Wednesday, 11 November 2015

COP21: UN report shows that the national pledges are inadequate

You may have heard that the UN has produced a "synthesis report" on climate change. The report is 66 pages and very technical. There's a short overview - but key parts are almost unintelligible.

Here's what it probably meant to say:
  • If global temperature reaches two degrees above the pre-industrial level (say, 1850) we'll be in bad, indeed catastrophic, trouble.
  • If we can keep total greenhouse gas emissions to no more than 1,000 Gigatons of CO2, ever, then we have a 66% chance of keeping the temperature increase below two degrees.
  • 119 countries have made pledges to reduce or reduce the growth in their greenhouse gas emissions.
  • If all these countries keep their pledges and others follow their current trends then greenhouse gas emissions will keep rising until at least 2030. But they won't rise quite as much as they might have without the pledges.
  • It's likely that by 2030 we will have emitted about 750 Gtons of CO2 and will be emitting about 57 Gtons per year.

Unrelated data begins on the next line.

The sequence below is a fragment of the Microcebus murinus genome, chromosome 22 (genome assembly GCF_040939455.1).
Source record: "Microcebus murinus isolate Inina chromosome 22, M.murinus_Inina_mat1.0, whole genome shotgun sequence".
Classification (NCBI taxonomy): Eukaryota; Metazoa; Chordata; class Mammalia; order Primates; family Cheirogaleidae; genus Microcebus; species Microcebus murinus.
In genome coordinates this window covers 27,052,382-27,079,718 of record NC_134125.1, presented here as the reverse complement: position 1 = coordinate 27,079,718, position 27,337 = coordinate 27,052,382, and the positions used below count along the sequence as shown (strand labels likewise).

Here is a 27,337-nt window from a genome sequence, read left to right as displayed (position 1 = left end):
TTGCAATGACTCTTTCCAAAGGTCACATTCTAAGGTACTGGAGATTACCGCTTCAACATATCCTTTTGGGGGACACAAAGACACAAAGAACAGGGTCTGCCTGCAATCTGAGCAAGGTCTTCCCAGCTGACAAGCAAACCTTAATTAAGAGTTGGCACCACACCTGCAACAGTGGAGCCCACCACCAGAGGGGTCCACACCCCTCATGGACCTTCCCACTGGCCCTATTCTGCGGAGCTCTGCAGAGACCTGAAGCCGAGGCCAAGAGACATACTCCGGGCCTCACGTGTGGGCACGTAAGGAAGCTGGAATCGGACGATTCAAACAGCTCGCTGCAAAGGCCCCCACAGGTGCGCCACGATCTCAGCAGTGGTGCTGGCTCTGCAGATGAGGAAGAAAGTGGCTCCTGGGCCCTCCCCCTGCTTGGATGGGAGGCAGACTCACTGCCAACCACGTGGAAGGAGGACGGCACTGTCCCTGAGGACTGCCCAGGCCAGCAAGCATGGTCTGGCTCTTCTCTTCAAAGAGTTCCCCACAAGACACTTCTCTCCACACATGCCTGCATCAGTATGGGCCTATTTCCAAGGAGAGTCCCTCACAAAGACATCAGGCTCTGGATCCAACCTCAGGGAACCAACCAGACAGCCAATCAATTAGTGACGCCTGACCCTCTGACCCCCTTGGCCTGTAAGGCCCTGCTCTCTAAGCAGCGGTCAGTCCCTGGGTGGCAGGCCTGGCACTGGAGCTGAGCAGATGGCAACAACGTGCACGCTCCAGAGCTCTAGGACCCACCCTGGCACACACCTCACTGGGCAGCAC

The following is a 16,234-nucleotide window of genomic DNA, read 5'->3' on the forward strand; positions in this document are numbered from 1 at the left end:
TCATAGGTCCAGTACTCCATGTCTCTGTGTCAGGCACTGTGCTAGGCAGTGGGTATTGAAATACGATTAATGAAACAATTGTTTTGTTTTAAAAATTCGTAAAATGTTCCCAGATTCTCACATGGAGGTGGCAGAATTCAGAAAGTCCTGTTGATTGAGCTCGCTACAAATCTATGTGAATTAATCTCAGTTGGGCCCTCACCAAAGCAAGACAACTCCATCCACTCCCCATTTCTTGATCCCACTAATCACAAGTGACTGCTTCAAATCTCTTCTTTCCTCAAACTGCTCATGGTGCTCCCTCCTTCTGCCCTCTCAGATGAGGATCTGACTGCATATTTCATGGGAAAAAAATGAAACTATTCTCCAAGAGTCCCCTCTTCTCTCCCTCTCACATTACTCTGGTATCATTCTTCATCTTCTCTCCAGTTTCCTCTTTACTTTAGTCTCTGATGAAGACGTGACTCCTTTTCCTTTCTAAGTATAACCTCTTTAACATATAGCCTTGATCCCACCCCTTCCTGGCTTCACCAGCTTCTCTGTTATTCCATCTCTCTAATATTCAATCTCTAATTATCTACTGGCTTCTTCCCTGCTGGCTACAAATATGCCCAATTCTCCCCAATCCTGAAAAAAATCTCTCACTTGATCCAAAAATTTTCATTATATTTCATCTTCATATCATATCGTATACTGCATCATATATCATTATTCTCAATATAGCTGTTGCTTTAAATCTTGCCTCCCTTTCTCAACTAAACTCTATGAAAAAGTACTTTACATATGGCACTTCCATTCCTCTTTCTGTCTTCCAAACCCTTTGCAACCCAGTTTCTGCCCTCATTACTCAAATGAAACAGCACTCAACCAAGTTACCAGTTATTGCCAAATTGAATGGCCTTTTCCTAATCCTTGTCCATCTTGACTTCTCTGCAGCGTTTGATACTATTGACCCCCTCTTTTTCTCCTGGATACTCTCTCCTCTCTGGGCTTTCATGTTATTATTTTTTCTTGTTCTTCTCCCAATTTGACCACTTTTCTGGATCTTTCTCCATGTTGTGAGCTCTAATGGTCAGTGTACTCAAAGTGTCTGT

But history will not stop in 2030. What follows?
  • If emissions stop rising in 2030 and continue at the same rate we'll have emitted the whole 1,000 Gtons by 2035.
  • If we start to reduce emissions in 2030 and do so by equal steps of 6 Gtons we'll have emitted the whole 1,000 Gtons by 2040.
But these cases are unreal for a mixture of technical, humanitarian and political reasons. For instance, the world cannot go from emissions growth to 10% pa reduction in one year. So all the practical scenarios (based on known technology) in which we keep the risk of catastrophic climate change below 66% require emissions to peak well before 2030. The earlier the peak the easier the transition.

The bottom line: The pledges are inadequate. Even if met they create a serious risk of catastrophic climate change.

No comments:

Post a Comment